Coya Paz Brownrigg is an Associate Professor in The Theatre School at DePaul University, where she serves as chair of the Theatre Studies department, and the Artistic Director of the historic Free Street Theater. Coya holds a PhD in Performance Studies from Northwestern University, and is a regular commentator on race, media and pop culture for Vocalo.org (91.1). She has published several articles on Latina performance, Latina/o identities, and public violence, and she is currently at work on Ensemble Made Chicago, a full length book about ensemble created performance in Chicago co-authored with Chloe Johnston. Coya's writing is featured in the following anthologies: Blacktino Queer Performance, Windy City Queer, Rebeldes: A Proyecto Latina Anthology, and Sexualities in Education: A Reader and she has been a featured reader at dozens of literary events including: Proyecto Latina, Paper Machete, Palabra Pura, and 2nd Story. Above all, she believes in the power of performance and poetry to build community towards social change.
Michael Lynch is a 5th-year student here at DePaul University majoring in Organizational Communication. At DePaul, Michael is actively engaged on campus and is a Men of Color Peer Mentor for the Office of Multicultural Student Success and a Diversity Assistant for the Office of Institutional Diversity and Equity. He lives by the maxim, “To whom much is given, much is required,” and actively gives back to his community through service and mentoring. Michael is the President of the DePaul University Student Government Association, formerly the Senator for Intercultural Awareness, and a proud member of the Black Student Union. A native of Homewood, Illinois – Michael plans to pursue a career in Marketing and Public Relations in the public and private sector with aspirations of becoming a Communications Consultant for public officials, corporations, and organizations.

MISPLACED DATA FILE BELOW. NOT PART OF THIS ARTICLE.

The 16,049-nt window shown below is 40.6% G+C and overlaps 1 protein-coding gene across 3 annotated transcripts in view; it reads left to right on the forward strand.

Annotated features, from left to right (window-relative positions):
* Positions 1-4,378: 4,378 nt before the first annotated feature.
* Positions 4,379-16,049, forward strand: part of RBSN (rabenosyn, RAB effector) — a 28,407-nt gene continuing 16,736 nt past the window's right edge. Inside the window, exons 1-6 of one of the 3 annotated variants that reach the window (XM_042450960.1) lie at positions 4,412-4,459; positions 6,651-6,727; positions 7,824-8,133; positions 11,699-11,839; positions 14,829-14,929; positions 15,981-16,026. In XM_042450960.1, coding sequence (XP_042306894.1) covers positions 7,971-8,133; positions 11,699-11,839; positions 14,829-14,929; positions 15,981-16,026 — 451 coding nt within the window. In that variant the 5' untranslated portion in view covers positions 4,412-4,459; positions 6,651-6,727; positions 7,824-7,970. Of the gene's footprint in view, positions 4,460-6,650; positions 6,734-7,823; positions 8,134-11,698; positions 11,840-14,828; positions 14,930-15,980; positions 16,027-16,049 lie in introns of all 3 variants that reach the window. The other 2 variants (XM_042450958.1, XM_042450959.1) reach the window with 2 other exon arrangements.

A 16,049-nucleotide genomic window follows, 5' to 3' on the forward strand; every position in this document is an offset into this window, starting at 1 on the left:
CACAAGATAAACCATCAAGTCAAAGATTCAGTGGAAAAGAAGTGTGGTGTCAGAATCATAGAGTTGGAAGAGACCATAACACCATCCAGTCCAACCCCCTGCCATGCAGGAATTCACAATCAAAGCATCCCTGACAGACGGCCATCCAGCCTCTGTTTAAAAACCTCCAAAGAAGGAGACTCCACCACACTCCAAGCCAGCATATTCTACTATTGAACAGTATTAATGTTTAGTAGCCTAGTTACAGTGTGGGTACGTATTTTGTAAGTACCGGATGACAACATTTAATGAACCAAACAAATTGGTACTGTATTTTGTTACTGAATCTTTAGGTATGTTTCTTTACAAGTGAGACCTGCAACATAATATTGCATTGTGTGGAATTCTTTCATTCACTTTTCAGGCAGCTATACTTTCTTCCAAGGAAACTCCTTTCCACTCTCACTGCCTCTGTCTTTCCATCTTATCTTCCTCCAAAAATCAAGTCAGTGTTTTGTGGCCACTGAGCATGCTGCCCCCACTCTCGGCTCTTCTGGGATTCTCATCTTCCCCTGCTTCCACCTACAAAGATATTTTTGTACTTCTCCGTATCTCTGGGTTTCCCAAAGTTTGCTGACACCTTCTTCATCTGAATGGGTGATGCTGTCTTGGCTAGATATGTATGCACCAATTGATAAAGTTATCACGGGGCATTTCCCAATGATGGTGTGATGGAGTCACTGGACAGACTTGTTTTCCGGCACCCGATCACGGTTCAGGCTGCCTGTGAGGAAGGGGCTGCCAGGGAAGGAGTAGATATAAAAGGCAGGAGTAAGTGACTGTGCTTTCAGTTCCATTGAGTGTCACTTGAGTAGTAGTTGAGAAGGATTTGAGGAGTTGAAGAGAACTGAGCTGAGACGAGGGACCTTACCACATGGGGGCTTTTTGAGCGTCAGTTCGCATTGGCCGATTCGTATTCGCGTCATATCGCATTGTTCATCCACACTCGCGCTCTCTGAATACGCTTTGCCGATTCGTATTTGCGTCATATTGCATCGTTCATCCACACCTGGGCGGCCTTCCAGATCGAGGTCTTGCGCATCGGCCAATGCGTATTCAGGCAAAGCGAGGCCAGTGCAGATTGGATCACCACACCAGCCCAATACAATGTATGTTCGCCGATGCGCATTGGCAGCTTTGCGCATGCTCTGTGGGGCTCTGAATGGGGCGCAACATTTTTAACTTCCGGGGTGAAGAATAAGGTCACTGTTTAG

The fall forum is jointly
sponsored by the Office
for Teaching, Learning and Assessment (TLA) and the President’s
Affairs, the University-Center
for Writing-based Learning (UCWbL), Student
Government Association (SGA), the Office for
Institutional Diversity and Equity (OIDE), and Faculty
on Learning and Teaching (COLT) contribute to the planning of the